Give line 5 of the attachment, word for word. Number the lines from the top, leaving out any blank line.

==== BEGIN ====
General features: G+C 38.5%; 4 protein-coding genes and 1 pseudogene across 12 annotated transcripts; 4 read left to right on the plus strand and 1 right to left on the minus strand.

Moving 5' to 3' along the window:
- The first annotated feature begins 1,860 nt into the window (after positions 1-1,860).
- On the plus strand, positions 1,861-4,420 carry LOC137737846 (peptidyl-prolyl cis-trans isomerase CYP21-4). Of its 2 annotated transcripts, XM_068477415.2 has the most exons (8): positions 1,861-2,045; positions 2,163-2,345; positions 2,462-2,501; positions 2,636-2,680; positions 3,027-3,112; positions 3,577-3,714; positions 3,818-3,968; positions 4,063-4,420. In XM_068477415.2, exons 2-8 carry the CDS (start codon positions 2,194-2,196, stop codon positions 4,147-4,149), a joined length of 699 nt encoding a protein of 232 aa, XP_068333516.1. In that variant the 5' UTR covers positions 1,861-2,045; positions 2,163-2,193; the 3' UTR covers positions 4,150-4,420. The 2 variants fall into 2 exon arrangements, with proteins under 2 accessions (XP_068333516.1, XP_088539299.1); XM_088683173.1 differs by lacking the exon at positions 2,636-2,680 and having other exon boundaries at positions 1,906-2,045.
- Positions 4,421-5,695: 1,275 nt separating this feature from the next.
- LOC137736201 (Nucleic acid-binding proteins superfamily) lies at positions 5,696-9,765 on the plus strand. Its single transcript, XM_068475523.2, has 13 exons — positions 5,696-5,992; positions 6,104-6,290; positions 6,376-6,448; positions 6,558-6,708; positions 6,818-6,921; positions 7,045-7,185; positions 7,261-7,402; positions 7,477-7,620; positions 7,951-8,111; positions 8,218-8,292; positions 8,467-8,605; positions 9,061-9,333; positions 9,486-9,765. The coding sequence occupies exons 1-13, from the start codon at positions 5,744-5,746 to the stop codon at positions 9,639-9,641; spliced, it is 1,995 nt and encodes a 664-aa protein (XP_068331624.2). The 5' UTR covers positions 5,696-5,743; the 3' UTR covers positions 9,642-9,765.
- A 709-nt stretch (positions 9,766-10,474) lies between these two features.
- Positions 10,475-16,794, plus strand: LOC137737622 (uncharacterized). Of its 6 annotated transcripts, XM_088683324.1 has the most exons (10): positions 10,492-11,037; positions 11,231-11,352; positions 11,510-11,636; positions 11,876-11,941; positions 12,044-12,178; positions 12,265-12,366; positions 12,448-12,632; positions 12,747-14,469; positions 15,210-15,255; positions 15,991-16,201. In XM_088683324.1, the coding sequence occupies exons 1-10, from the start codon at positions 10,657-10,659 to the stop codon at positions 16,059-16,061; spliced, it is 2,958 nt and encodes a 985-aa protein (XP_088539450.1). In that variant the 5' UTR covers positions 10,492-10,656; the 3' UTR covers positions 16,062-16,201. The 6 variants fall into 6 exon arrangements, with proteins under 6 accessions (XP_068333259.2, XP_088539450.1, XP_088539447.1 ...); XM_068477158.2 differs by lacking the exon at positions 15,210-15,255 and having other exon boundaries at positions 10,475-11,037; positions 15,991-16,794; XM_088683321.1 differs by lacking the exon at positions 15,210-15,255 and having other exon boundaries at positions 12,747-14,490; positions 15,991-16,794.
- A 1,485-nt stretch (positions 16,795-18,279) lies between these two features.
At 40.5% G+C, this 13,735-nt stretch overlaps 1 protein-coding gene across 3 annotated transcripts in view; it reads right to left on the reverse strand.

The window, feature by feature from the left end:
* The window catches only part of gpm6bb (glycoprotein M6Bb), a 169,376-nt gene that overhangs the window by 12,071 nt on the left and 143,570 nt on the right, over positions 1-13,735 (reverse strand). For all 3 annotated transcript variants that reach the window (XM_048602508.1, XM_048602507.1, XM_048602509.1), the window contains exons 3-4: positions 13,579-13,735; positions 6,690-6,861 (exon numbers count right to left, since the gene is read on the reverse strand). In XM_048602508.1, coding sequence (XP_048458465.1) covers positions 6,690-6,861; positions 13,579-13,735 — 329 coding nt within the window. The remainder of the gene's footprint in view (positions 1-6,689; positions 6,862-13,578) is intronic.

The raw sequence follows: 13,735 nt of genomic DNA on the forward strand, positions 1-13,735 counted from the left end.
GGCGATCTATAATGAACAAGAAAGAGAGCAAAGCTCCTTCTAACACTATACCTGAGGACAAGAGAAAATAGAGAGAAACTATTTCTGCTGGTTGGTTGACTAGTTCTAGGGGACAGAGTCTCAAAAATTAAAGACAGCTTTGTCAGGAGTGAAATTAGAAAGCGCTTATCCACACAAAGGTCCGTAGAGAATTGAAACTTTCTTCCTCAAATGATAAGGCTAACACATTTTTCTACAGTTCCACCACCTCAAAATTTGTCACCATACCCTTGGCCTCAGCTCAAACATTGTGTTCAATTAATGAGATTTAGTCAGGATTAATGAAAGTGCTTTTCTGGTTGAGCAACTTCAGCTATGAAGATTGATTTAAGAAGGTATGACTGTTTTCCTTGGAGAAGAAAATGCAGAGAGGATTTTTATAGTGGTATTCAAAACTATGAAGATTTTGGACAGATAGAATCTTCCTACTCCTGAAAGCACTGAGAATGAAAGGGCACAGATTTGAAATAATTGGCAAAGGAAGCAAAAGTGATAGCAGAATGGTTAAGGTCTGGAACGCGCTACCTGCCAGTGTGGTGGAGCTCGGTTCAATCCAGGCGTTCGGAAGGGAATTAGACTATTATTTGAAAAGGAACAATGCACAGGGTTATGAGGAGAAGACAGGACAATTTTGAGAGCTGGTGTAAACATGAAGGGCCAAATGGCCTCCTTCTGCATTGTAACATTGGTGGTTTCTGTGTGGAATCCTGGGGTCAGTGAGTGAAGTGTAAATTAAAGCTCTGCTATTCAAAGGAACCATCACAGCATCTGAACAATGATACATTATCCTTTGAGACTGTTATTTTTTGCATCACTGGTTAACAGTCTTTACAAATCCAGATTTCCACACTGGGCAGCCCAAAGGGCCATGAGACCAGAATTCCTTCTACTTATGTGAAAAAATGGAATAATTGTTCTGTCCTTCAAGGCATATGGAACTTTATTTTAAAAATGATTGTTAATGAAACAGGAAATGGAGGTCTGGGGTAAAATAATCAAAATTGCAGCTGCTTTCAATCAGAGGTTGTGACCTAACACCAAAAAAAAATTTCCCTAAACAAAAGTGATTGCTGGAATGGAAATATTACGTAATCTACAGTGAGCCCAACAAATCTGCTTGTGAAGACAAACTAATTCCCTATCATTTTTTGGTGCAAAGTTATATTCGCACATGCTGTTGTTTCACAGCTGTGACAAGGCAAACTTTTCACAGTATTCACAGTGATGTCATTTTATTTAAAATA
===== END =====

- Positions 4,421-5,695: 1,275 nt separating this feature from the next.